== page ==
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Happy SDE

Design question: Anti-aliasing and deferred rendering.

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I would like to render smooth images.

Current application has evolved from forward renderer to differed and consist of several stages:

  1. <not implemented yet> Shadow map.
  2. Opaque meshes geometry pass: to GBuffer (no MSAA).
  3. SSAO: to 8-bit texture, opaque meshes only (no MSAA) + 2-pass bilateral blur.
  4. Light pass: rendering into HDR texture (no MSAA).
  5. Tone mapping: rendering to LDR back buffer (MSAA). Depth is copied pixel-by-pixel.
  6. Transparent pass: rendering to back buffer (MSAA).
  7. HUD meshes (mostly wireframes): to back buffer (MSAA).

Because of this architecture, I have 2 depth buffers: no-MSAA for GBuffer and MSAA for back buffer.

Also I have excellent quality on stages 6 and 7.

 

But right now I am thinking of making opaque meshes look better.

It seems it’s good time to redesign stages.

 

I read it’s better to make all rendering without MSAA and make additional last full-screen pass that blurs aliasing like FXAA.

In this case I will no need of 2 depth buffers, just one, and also back buffer and depth buffer will have no MSAA.

Question1: is this correct?

 

I assume I should implement FXAA by myself. It is not video card feature.

Question2: is this correct?

 

It seems a lot of full-screen AA algorithms out there.

Question3: which algorithm it’s better to use?

 

Question4: could you add other suggestions on improving my rendering pipeline from design point of view?

 

Thanks for help.

Edited by Happy SDE

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You can't go from a non-MSAA GBuffers & Light passes go to MSAA tonemapping. It just doesn't work like that and makes no sense.

 

Overview of MSAA is a good introduction on how MSAA works. MSAA resolve filters is also a good read.

 

You have to start with MSAA GBuffers, avoid resolving them, and resolve the tonemapped result. This is what makes Deferred Renderers + MSAA so damn difficult. SV_Coverage + stencil tricks can help saving bandwidth.

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You can't go from a non-MSAA GBuffers & Light passes go to MSAA tonemapping. It just doesn't work like that and makes no sense.

I don't.

 

For lighting pass, render target (HDR texture) is DXGI_FORMAT_R16G16B16A16_FLOAT, 1 sample count, 0 quality.

 

For tone mapping, all SRV are 1 sample count, 0 quality. Render target is back buffer with MSAA enabled, output depth buffer is MSAA enabled.

Texture2D<float4> HdrColor     : register(t0);
Texture2D<float>  HdrDepth     : register(t1);
StructuredBuffer<float> AvgLum : register(t2);

float4 ToneMapping(float4 HDRColor)
{
        ... calculate
	return float4(HDRColor* LScale);
}

struct PS_OUTPUT
{
	float4 color : SV_Target;
	float  depth : SV_DEPTH;
};

PS_OUTPUT main(float4 pos : SV_Position)
{
	int3 texCoord = int3(pos.xy, 0);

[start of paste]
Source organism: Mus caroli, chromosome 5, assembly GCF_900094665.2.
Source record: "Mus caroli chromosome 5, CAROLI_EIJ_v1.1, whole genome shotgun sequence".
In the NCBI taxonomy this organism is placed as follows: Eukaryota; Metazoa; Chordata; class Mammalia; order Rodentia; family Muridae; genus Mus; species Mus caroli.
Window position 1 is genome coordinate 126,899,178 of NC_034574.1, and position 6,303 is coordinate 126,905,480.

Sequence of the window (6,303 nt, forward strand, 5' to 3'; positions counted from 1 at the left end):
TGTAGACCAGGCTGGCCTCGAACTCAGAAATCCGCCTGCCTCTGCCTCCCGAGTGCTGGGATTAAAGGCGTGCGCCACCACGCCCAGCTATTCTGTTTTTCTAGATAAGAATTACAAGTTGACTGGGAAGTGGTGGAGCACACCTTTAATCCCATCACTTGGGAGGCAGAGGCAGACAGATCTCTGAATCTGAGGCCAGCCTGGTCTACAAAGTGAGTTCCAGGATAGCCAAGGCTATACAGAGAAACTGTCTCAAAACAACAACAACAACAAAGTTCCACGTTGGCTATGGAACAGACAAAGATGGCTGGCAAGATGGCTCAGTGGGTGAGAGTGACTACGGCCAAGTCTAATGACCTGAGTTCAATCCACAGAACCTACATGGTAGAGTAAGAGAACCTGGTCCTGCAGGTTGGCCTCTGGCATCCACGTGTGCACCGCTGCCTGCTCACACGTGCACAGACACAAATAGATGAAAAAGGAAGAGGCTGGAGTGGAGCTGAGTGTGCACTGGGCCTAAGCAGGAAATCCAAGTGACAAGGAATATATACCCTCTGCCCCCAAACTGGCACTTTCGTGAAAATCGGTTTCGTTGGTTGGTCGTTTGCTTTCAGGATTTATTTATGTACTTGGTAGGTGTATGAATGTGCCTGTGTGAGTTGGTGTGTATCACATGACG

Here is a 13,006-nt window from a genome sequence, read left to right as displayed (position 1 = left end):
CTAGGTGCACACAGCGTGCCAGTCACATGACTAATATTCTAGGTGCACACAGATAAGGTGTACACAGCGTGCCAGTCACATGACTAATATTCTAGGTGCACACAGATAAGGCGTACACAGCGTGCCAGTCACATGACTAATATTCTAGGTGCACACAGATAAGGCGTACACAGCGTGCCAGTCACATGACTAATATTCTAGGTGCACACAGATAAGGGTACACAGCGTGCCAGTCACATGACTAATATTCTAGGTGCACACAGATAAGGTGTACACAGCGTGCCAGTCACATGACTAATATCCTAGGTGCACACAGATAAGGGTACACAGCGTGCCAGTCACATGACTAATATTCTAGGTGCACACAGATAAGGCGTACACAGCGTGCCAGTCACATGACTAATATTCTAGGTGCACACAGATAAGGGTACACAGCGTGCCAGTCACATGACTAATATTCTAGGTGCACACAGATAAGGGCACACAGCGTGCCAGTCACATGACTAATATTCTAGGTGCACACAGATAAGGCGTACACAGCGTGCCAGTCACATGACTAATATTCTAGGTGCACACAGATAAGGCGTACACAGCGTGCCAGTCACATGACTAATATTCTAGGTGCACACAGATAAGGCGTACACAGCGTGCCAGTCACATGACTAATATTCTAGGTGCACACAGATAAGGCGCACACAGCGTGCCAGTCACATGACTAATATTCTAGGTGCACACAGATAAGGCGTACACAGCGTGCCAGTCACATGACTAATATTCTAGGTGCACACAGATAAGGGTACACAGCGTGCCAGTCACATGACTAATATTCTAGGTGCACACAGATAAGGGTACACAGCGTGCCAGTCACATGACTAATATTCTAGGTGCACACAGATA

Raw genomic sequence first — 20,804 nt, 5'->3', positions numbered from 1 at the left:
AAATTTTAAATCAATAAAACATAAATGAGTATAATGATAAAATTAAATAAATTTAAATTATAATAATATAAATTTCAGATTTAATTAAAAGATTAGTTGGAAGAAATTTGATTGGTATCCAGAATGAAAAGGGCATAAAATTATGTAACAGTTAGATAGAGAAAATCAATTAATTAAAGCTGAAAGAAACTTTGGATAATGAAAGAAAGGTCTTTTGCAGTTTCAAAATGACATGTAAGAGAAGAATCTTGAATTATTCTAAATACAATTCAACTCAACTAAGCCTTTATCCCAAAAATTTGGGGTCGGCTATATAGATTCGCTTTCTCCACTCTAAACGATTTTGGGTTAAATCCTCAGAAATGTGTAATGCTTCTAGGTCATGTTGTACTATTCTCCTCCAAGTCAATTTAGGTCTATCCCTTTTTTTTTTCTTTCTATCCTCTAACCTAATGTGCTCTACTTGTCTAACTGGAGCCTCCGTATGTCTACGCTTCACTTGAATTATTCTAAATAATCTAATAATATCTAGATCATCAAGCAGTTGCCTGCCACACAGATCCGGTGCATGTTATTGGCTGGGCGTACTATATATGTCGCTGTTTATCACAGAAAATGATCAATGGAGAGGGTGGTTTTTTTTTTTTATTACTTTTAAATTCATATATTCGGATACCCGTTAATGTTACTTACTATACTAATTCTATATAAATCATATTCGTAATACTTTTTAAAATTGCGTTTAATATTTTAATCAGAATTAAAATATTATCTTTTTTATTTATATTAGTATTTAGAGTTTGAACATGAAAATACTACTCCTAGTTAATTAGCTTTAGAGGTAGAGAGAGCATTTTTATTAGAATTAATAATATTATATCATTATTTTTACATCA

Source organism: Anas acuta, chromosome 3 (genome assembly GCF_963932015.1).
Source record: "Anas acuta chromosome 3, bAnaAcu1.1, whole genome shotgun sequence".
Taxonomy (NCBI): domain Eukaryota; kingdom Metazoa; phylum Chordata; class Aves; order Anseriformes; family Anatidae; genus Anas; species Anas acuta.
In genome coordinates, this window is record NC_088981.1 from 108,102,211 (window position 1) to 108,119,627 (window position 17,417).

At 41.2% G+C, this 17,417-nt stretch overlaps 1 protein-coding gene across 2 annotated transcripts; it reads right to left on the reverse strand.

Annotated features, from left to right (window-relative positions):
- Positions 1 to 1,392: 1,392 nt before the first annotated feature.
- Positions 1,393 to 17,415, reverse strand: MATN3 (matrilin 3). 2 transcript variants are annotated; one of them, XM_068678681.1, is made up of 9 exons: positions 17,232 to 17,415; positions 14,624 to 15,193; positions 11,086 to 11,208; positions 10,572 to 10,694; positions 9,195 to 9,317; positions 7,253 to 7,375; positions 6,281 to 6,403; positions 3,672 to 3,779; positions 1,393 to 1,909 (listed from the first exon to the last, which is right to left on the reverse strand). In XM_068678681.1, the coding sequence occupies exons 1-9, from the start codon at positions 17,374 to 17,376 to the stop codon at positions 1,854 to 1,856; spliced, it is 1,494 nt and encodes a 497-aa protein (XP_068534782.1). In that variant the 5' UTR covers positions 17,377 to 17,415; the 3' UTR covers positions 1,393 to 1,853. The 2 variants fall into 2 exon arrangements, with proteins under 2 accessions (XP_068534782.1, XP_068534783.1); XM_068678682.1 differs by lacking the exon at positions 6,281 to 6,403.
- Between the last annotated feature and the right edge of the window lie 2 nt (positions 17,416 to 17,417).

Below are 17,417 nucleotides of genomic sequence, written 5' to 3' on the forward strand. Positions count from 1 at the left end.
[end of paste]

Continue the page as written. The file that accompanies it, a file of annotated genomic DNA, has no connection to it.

PS_OUTPUT ret;
	
	ret.color = ToneMapping(HdrColor.Load(texCoord));
	ret.depth = HdrDepth.Load(texCoord);

	return ret;
}
Edited by Happy SDE

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That doesn't work either. You can go from MSAA to non-MSAA (resolving) but the opposite makes no sense.

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You probably don't want your HUD to be done with MSAA. If it's a 2D thing you can bake in the AA, simplifying everything. If it's a 3D hud then sure MSAA might make sense.

 

Your tone mapping appears to be rendering a fullscreen quad. Since MSAA only really does anything for edges, this isn't going to do anything.

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You probably don't want your HUD to be done with MSAA.

Sorry, (I am not a native speaker) maybe I stated it wrong.

 

"HUD" for me is rendering aux objects like origin, axes, bounding boxes, vertex normals, ...

I like them be AA. =)

 

Please take a look at a picture below.

Edited by Happy SDE

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That doesn't work either. You can go from MSAA to non-MSAA (resolving) but the opposite makes no sense.

Please take a look at the picture: lines and transparent objects are AA, opaque - are not =(

I don't resolve anything.

Upon non-AA (low-quality) GBuffer geometries, I am rendering AA (high-quality) transparent geometries and lines.

In current implementation tone mapping is not applied to HUD and transparent meshes.

 

Right now I want to remove aliasing from opaque meshes.

All four questions from this post are about better design.

 

[attachment=30970:sample.png]

Edited by Happy SDE

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If you want to remove aliasing from your opaque meshes then you need to make your GBuffer and light passes MSAA. Or use some kind of post processing filter like FXAA or SMAA.

Edited by Mona2000

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If you want to remove aliasing from your opaque meshes then you need to make your GBuffer and light passes MSAA.

Or use some kind of post processing filter like FXAA or SMAA.

 

So I have to choose =)

 

Let it be FXAA! smile.png (I saw it in Hodgman’s perf log)

 

I will restate all my questions in two statements:

  1. FXAA is a post-processing full screen effect, that should be implemented by me. It is not NVidia driver’s settings. It might be an NVidia settings, but I should implement this effect as my own code in order to be user-friendly.
  2. In all stages there is no need to use MSAA render targets, because FXAA algorithm will fix aliasing.

Please correct me if I am wrong.

Edited by Happy SDE

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